FACE – Han Young-Wook 2011 Solo Exhibition
A stranger in a picture who seems to live far away stares at me.
I also stare at the eyes in the picture.
At one point, the man in the picture becomes me.
It seems a mirror.
The first impression of Han Young-Wook’s paintings was that the figures in the pictures were strange but vivid. They are created through the elaboration of sharply scratching metal surfaces. The figures which give mixed feelings of being distant but familiar, however lively, seem to identify themselves with viewers by staring at them. His way of working is unique. It is to make textures by scratching and then to repeatedly color or decolor into the textures. Its elaboration makes his figures real.
Han Young-Wook has reached to a level of maturity in his skills of composing a plane and depicting a figure. The full flowing curly hair and wrinkled skin through sharp but fluid pencil lines on metal surfaces continuously change as viewers move, so the lights also change. But the eyes seem not to move even though they always face the eyes of the viewers moving. They see each other and understand each other. You may feel that the figures are still staring at your back as you turn around.
Generally highly elaborate representations do not necessarily lead to expressions of objects’ internal energies. On the contrary, as representations look more like its objects, it is likely that they fail to reach the meanings of the objects. The will to go beyond representation often ends up expressionist or abstraction paintings. It can be said that modern and contemporary art has been a trial to go beyond the visible. Hyper-real paintings can be said that they are from the will to go beyond the visible through the visible. Painting is painting the meanings of the objects. It seems that his work tries to go beyond the diversities of individuals and he sees into human species to reach a universality of human beings. The vividness from his faces may be his devotion to paintings and our sublime feelings to our lives in addition to his superb skills.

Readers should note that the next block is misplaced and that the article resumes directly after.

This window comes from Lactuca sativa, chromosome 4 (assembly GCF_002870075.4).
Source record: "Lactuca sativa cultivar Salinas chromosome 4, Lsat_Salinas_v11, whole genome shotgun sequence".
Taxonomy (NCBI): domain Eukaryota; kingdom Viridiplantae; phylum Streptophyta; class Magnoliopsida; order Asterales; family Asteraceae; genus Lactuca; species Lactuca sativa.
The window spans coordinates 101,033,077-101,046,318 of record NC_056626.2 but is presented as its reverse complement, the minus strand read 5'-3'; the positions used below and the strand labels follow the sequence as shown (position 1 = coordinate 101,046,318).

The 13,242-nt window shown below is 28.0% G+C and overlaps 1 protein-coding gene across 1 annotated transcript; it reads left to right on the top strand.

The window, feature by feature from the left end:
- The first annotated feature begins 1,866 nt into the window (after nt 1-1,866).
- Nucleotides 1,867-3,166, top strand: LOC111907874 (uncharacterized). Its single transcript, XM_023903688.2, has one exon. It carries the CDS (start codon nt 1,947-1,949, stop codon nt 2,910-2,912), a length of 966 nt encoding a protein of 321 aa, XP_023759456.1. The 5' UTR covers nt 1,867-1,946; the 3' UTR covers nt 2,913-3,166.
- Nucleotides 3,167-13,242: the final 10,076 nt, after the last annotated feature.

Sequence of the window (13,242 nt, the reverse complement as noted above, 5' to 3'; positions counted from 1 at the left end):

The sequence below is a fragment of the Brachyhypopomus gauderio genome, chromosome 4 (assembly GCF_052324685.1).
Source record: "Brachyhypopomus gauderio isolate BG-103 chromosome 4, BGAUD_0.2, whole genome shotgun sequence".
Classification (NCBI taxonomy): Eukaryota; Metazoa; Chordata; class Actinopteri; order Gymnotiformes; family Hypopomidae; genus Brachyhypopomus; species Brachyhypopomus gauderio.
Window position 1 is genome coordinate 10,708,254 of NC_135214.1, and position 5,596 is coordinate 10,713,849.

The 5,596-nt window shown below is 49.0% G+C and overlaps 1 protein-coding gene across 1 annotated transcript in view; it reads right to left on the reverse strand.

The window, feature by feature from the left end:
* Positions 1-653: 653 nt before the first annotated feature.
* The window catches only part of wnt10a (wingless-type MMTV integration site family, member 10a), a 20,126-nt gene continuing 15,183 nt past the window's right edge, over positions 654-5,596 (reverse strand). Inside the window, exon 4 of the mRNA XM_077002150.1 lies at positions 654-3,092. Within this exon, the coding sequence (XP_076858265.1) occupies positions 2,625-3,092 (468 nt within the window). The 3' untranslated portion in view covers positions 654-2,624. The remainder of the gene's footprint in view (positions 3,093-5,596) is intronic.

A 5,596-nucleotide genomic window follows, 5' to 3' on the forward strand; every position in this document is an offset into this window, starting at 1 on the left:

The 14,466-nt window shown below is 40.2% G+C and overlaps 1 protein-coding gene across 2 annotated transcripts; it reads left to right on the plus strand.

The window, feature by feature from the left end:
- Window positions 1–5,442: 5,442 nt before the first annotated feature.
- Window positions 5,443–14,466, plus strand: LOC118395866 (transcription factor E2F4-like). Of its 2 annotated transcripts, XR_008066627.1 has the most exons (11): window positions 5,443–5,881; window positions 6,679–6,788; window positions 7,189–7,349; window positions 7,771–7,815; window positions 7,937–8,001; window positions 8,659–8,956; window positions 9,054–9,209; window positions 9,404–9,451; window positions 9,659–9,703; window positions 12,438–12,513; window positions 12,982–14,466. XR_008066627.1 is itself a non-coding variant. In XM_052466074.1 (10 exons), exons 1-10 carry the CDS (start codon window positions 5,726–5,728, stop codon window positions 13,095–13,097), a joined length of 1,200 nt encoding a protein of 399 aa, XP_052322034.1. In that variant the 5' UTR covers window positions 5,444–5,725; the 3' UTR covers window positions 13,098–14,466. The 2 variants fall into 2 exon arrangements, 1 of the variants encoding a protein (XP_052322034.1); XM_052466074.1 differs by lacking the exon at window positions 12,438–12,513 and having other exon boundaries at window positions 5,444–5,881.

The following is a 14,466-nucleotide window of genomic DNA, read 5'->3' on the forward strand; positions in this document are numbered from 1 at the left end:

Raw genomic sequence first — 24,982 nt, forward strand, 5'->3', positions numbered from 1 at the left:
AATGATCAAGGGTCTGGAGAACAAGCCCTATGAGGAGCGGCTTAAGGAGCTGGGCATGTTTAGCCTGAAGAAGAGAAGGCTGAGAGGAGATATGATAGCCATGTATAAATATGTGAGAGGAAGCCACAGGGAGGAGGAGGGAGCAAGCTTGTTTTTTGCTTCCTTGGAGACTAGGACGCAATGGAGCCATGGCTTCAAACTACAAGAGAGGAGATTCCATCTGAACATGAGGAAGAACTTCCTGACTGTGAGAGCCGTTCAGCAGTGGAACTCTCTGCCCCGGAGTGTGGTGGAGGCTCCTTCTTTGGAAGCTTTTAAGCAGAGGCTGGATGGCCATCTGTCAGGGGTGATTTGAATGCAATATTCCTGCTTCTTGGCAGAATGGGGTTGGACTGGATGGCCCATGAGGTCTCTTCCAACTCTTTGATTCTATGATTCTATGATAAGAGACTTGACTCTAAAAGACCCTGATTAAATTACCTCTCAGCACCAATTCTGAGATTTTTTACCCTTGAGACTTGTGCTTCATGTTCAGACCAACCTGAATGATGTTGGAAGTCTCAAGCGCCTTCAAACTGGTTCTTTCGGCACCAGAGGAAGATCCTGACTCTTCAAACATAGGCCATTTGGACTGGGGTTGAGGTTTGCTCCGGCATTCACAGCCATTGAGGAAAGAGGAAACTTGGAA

However, you may doubt that Han Young-Wook focuses on skills. You may recall the art market in mid-2000s when a new class of consumers appeared and hyper-realist paintings were prevalent especially in young artists in a form of art markets responding to the new consumers’ needs. You may see him in such a stream. But seeing his faces in time, you will find something more than technique. There is a cure for life to which his art is oriented and an affection for people.
Looking at some of his works, I found myself in a similar amazement when I saw the self-portrait by Do-Seo Yoon, a prominent 17th century painter from Joseon Dynasty. Their figures both look at somewhere over a horizon and somewhere inside of themselves. The deep eyes of contemplation for life, especially the lines from the old men’s eyes which penetrate our minds, express a power from inside beyond representation. But they make it possible through representation.
His ‘dying green’ on which were fallen faces, empty eyes and hands grabbing fences of the Jewish people at Auschwitz concentration camp. It was so impressive that I still have the sensation. I think he is essentially an expressionist on his internal disposition. That is where his work begins. I hope that his work will continue to go further and to be meaningful to more people than now along the long way of his career.